Despite rumors to the contrary, probably not. We have confirmed that the earliest known 1969 R-code Mustangs were indeed equipped with "Shaker" air cleaners.
A frequently asked question
Kevin Marti confirms that the records his company has licensed from Ford do not include any 1968 Mustangs equipped with a "Q" engine code. The VINs I've seen for alleged Q-code cars have all turned out to be cars that originally left the factory as C-code (289-2v) cars, meaning someone modified the cars and altered the VIN - and that's not legal.
The 428 Super Cobra Jet engine was first available in 1969, exclusively available when ordering either of the optional 3.91:1 or 4.30:1 rear end gear ratios. The Super Cobra Jet included a number of reciprocating assembly changes to stand up to the rigors of drag racing, including beefy capscrew connecting rods, cast pistons, and a crankshaft, flywheel or flexplate, and harmonic balancer distinct from the standard 428 Cobra Jet.
Finding the word "Super" stamped on some Cobra Jet blocks has led some people to believe that the block is a high nodular iron casting or is somehow otherwise stronger than other 428 Cobra Jet blocks. According to several sources all 428 Cobra Jet, 428 Super Cobra Jet, and 428 Police Interceptor engines were assembled on the same production line and this stamping helped identify engines whose bottom ends required Super Cobra Jet components.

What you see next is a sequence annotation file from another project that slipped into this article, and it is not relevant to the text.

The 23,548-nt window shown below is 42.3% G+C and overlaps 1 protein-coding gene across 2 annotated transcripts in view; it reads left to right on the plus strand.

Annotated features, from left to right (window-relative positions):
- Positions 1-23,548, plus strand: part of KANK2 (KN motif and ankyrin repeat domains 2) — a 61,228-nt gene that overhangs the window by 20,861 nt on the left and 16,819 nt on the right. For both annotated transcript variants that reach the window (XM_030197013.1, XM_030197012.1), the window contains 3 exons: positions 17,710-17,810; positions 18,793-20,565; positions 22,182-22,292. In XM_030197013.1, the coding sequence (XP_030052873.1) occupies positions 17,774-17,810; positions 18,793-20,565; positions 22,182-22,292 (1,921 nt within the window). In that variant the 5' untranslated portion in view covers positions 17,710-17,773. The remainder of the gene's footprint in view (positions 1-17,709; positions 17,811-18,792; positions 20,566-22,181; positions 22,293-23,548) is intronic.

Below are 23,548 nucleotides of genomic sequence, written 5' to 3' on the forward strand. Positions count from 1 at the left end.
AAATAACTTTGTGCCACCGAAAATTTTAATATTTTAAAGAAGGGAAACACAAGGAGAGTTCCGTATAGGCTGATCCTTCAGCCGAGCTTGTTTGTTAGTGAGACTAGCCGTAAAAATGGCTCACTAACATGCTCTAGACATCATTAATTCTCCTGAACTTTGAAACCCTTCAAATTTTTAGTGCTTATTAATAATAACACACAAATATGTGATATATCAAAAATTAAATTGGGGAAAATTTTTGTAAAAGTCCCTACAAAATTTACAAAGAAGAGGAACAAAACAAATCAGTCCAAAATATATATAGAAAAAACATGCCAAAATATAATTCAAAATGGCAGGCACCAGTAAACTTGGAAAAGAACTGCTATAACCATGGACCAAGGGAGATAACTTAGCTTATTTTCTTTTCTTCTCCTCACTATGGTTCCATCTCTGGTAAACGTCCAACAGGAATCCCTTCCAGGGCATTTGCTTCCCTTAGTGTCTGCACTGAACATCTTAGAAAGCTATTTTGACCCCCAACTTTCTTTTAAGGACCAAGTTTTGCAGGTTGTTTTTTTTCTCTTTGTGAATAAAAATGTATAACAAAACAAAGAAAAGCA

In late December 1967 (date code 30M), Ford produced 50 Wimbledon White sportsroof Mustangs with black vinyl interiors for drag racing duty. The vehicles were numbered sequentially, starting with VIN 8F02R135007 and ending with VIN 8F02R135056.
While it's true that most 428 CJ carburetors used an automatic choke, the 1970 carburetors used a manual, cable-activated choke. These carbs can be identified by casting numbers D0ZF-9510-AA (4-speed without air conditioning), D0ZF-9510-AB (automatic without air conditioning), D0ZF-9510-AC (4-speed with air conditioning), and D0ZF-9510-AD (automatic with air conditioning).
While it's true that most 428 CJ distributors used a single set of points, the distributor used for 1970 4-speed applications was a dual point, dual vacuum advance distributor. This distributor can be identified by casting number D0ZF-12127-C.
According to Ford production records researched by Kevin Marti, Ford produced eleven 1970 Mach 1 Mustangs with a 428 CJ engine, 4-speed transmission, and air conditioning. All were produced fairly late in the model year, with eight produced at Dearborn, one produced at San Jose, and two produced at Metuchen. Five of the cars were Q codes, and six were R codes. All were equipped with 3.25:1 rear gears; two were limited slip (code "R") and nine were open (code "9"), and only one was equipped with a factory tachometer.
Please note that there is no complete registry listing published on the registry web site. There is a photo gallery of member vehicles, but registering your car doesn't get your car listed in the photo gallery -- you must create your own gallery entry. Instructions for creating a photo gallery page can be found on the gallery info page.